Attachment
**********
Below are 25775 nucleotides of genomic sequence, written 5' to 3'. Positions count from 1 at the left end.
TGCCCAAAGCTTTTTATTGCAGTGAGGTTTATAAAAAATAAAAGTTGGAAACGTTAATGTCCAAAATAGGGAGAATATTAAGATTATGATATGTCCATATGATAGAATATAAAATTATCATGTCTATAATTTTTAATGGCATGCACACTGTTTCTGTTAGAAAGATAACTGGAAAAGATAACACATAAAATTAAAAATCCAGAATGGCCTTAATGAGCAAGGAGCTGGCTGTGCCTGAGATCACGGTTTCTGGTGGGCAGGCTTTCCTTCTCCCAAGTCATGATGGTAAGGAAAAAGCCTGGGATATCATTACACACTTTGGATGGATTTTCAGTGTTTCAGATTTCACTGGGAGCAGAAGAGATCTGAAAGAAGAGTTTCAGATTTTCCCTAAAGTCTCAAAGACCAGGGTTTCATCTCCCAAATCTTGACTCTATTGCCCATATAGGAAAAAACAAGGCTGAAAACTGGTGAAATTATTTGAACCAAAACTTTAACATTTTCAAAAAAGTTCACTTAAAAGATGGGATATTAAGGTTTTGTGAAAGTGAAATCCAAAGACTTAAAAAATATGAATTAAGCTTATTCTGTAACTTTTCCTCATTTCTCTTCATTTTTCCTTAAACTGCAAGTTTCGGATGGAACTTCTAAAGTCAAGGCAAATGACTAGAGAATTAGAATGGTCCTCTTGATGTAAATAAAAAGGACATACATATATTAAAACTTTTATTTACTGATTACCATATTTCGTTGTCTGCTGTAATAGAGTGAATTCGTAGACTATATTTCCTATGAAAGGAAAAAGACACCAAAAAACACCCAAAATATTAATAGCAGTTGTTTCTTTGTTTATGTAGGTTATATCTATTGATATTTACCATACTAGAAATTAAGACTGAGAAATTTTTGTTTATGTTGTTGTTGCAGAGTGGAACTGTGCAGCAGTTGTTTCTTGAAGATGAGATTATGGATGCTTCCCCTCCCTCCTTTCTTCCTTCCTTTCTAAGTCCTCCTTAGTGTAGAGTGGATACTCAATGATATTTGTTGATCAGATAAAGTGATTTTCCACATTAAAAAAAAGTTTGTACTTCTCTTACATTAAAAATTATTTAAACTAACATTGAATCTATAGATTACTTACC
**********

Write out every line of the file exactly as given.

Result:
Below are 25775 nucleotides of genomic sequence, written 5' to 3'. Positions count from 1 at the left end.
TGCCCAAAGCTTTTTATTGCAGTGAGGTTTATAAAAAATAAAAGTTGGAAACGTTAATGTCCAAAATAGGGAGAATATTAAGATTATGATATGTCCATATGATAGAATATAAAATTATCATGTCTATAATTTTTAATGGCATGCACACTGTTTCTGTTAGAAAGATAACTGGAAAAGATAACACATAAAATTAAAAATCCAGAATGGCCTTAATGAGCAAGGAGCTGGCTGTGCCTGAGATCACGGTTTCTGGTGGGCAGGCTTTCCTTCTCCCAAGTCATGATGGTAAGGAAAAAGCCTGGGATATCATTACACACTTTGGATGGATTTTCAGTGTTTCAGATTTCACTGGGAGCAGAAGAGATCTGAAAGAAGAGTTTCAGATTTTCCCTAAAGTCTCAAAGACCAGGGTTTCATCTCCCAAATCTTGACTCTATTGCCCATATAGGAAAAAACAAGGCTGAAAACTGGTGAAATTATTTGAACCAAAACTTTAACATTTTCAAAAAAGTTCACTTAAAAGATGGGATATTAAGGTTTTGTGAAAGTGAAATCCAAAGACTTAAAAAATATGAATTAAGCTTATTCTGTAACTTTTCCTCATTTCTCTTCATTTTTCCTTAAACTGCAAGTTTCGGATGGAACTTCTAAAGTCAAGGCAAATGACTAGAGAATTAGAATGGTCCTCTTGATGTAAATAAAAAGGACATACATATATTAAAACTTTTATTTACTGATTACCATATTTCGTTGTCTGCTGTAATAGAGTGAATTCGTAGACTATATTTCCTATGAAAGGAAAAAGACACCAAAAAACACCCAAAATATTAATAGCAGTTGTTTCTTTGTTTATGTAGGTTATATCTATTGATATTTACCATACTAGAAATTAAGACTGAGAAATTTTTGTTTATGTTGTTGTTGCAGAGTGGAACTGTGCAGCAGTTGTTTCTTGAAGATGAGATTATGGATGCTTCCCCTCCCTCCTTTCTTCCTTCCTTTCTAAGTCCTCCTTAGTGTAGAGTGGATACTCAATGATATTTGTTGATCAGATAAAGTGATTTTCCACATTAAAAAAAAGTTTGTACTTCTCTTACATTAAAAATTATTTAAACTAACATTGAATCTATAGATTACTTACC